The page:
Last modified on 3 January 2010, at 03:39

Linux Networking/IP Accounting (for Linux-2.0)

IP Accounting (for Linux-2.0)Edit

The IP accounting features of the Linux kernel allow you to collect and analyze some network usage data. The data collected comprises the number of packets and the number of bytes accumulated since the figures were last reset. You may specify a variety of rules to categorize the figures to suit whatever purpose you may have. This option has been removed in kernel 2.1.102, because the old ipfwadm- based firewalling was replaced by ``ipfwchains.

Kernel Compile Options:

            Networking options  --->
                [*] IP: accounting

After you have compiled and installed the kernel you need to use the ipfwadm command to configure IP accounting. There are many different ways of breaking down the accounting information that you might choose. I've picked a simple example of what might be useful to use, you should read the ipfwadm man page for more information. Scenario: You have a ethernet network that is linked to the internet via a PPP link. On the ethernet you have a machine that offers a number of services and that you are interested in knowing how much traffic is generated by each of ftp and world wide web traffic, as well as total tcp and udp traffic.

You might use a command set that looks like the following, which is shown as a shell script:

            #!/bin/sh
            #
            # Flush the accounting rules
            ipfwadm -A -f
            #
            # Set shortcuts
            localnet=44.136.8.96/29
            any=0/0
            # Add rules for local ethernet segment
            ipfwadm -A in  -a -P tcp -D $localnet ftp-data
            ipfwadm -A out -a -P tcp -S $localnet ftp-data
            ipfwadm -A in  -a -P tcp -D $localnet www
            ipfwadm -A out -a -P tcp -S $localnet www
            ipfwadm -A in  -a -P tcp -D $localnet
            ipfwadm -A out -a -P tcp -S $localnet
            ipfwadm -A in  -a -P udp -D $localnet
            ipfwadm -A out -a -P udp -S $localnet
            #
            # Rules for default
            ipfwadm -A in  -a -P tcp -D $any ftp-data
            ipfwadm -A out -a -P tcp -S $any ftp-data
            ipfwadm -A in  -a -P tcp -D $any www
            ipfwadm -A out -a -P tcp -S $any www
            ipfwadm -A in  -a -P tcp -D $any
            ipfwadm -A out -a -P tcp -S $any
            ipfwadm -A in  -a -P udp -D $any
            ipfwadm -A out -a -P udp -S $any
            #
            # List the rules
            ipfwadm -A -l -n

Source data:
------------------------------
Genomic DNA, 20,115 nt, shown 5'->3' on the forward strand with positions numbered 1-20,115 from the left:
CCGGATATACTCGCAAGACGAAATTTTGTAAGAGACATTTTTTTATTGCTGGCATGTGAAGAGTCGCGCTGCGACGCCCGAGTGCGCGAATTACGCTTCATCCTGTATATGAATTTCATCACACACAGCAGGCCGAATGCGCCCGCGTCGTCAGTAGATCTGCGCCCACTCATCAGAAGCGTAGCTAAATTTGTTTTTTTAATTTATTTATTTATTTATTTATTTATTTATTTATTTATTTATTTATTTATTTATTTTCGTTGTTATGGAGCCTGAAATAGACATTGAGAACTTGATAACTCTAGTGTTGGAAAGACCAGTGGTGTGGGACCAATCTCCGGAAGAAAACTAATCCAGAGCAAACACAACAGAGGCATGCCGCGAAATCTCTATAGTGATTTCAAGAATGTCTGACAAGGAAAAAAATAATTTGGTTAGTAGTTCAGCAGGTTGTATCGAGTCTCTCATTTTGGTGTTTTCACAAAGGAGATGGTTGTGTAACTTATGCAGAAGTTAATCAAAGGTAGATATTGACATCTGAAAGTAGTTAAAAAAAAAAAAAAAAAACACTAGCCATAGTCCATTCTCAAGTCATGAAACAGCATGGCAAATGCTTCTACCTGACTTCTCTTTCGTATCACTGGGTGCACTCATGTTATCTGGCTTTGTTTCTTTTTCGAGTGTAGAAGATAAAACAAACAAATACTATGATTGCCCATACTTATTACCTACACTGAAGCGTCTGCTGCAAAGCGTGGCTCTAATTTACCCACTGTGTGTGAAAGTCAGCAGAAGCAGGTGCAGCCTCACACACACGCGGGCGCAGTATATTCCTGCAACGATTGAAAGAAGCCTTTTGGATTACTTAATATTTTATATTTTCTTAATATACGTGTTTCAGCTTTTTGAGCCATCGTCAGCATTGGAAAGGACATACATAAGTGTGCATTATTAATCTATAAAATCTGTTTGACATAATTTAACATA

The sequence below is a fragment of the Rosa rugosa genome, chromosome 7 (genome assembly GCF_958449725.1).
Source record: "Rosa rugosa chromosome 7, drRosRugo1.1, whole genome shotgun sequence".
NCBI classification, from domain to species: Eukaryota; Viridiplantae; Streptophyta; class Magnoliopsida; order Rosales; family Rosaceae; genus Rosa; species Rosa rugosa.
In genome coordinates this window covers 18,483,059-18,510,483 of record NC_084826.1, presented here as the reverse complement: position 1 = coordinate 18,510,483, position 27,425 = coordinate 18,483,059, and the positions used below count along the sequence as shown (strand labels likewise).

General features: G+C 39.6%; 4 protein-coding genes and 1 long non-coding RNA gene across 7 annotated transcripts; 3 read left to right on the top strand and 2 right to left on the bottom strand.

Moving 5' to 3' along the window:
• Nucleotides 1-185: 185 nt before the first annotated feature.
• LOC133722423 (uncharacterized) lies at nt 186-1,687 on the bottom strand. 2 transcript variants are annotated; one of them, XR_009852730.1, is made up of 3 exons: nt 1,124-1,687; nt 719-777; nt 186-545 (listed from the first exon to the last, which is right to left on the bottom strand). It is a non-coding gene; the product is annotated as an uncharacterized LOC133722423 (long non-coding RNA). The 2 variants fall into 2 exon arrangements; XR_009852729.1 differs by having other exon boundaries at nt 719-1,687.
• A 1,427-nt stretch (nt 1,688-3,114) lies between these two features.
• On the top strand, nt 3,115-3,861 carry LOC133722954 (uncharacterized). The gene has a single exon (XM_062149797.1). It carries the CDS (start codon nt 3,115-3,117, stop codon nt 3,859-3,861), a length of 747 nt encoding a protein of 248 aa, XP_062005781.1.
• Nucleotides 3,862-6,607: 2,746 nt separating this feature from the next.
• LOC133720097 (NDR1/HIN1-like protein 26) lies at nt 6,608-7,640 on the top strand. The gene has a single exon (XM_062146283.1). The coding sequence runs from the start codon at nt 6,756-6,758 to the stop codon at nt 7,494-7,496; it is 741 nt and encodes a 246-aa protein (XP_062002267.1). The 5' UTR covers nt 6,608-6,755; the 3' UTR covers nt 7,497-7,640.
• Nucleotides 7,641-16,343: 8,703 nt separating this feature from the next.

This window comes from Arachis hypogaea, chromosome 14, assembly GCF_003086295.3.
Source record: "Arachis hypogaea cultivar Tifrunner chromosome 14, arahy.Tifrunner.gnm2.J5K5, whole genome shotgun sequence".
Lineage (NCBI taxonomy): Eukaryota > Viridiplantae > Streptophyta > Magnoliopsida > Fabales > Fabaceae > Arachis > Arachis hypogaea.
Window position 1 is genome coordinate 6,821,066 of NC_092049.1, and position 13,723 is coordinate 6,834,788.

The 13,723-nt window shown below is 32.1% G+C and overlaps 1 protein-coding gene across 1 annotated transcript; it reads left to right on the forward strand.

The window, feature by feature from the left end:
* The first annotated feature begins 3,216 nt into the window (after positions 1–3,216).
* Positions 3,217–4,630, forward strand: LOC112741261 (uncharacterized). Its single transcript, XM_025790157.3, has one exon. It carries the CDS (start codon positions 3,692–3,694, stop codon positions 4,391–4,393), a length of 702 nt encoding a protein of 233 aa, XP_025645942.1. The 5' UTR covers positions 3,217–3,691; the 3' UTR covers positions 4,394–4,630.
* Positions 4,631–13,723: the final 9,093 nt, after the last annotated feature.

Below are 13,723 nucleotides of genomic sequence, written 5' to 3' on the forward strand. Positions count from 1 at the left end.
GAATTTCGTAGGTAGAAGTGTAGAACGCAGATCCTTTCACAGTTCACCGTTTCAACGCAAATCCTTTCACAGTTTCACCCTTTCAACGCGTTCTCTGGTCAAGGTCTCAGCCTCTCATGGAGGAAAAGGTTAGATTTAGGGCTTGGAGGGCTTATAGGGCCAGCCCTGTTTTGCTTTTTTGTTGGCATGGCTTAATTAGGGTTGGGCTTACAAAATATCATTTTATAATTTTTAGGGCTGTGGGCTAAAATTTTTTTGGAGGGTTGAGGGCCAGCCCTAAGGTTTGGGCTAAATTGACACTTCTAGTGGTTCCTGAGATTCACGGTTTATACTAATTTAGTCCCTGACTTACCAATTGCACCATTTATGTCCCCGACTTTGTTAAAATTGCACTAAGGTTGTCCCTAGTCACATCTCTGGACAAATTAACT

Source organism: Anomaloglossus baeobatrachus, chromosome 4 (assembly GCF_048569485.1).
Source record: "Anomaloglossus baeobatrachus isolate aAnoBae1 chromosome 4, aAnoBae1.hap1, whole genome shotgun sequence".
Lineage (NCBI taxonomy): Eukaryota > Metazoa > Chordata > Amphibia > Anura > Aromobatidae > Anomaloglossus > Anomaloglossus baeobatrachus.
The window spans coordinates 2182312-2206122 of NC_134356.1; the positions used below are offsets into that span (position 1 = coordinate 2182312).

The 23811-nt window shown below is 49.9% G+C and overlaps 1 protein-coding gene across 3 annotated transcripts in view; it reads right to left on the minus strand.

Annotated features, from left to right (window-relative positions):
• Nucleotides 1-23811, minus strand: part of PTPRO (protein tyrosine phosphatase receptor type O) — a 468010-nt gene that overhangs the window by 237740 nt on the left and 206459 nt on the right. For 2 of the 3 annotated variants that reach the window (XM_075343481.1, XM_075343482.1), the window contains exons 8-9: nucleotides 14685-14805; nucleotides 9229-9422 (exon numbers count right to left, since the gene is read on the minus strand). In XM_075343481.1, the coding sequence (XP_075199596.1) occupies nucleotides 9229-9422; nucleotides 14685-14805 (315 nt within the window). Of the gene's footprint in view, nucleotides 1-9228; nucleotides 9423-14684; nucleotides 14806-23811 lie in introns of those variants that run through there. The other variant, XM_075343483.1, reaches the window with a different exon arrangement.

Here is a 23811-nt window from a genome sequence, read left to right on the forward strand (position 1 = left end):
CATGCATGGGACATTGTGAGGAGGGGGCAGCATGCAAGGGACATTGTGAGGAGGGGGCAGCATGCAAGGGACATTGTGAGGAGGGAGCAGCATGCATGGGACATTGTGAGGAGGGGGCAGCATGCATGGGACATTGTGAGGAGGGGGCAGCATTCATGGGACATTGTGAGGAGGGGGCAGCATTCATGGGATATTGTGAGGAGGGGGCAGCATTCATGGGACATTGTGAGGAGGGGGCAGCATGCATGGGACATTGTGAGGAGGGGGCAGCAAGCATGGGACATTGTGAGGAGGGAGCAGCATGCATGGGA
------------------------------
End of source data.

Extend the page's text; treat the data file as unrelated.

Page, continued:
#

The names ``ftp-data and ``www refer to lines in /etc/services. The last command lists each of the Accounting rules and displays the collected totals.

An important point to note when analyzing IP accounting is that totals for all rules that match will be incremented so that to obtain differential figures you need to perform appropriate maths. For example if I wanted to know how much data was not ftp nor www I would substract the individual totals from the rule that matches all ports.

root# ipfwadm -A -l -n
IP accounting rules
pkts bytes dir prot source               destination          ports
   0     0 in  tcp  0.0.0.0/0            44.136.8.96/29       * -> 20
   0     0 out tcp  44.136.8.96/29       0.0.0.0/0            20 -> *
  10  1166 in  tcp  0.0.0.0/0            44.136.8.96/29       * -> 80
  10   572 out tcp  44.136.8.96/29       0.0.0.0/0            80 -> *
 252 10943 in  tcp  0.0.0.0/0            44.136.8.96/29       * -> *
 231 18831 out tcp  44.136.8.96/29       0.0.0.0/0             * -> *
   0     0 in  udp  0.0.0.0/0            44.136.8.96/29       * -> *
   0     0 out udp  44.136.8.96/29       0.0.0.0/0            * -> *
   0     0 in  tcp  0.0.0.0/0            0.0.0.0/0            * -> 20
   0     0 out tcp  0.0.0.0/0            0.0.0.0/0            20 -> *
  10  1166 in  tcp  0.0.0.0/0            0.0.0.0/0            * -> 80
  10   572 out tcp  0.0.0.0/0            0.0.0.0/0            80 -> *
 253 10983 in  tcp  0.0.0.0/0            0.0.0.0/0            * -> *
 231 18831 out tcp  0.0.0.0/0            0.0.0.0/0            * -> *
   0     0 in  udp  0.0.0.0/0            0.0.0.0/0            * -> *
   0     0 out udp  0.0.0.0/0            0.0.0.0/0            * -> *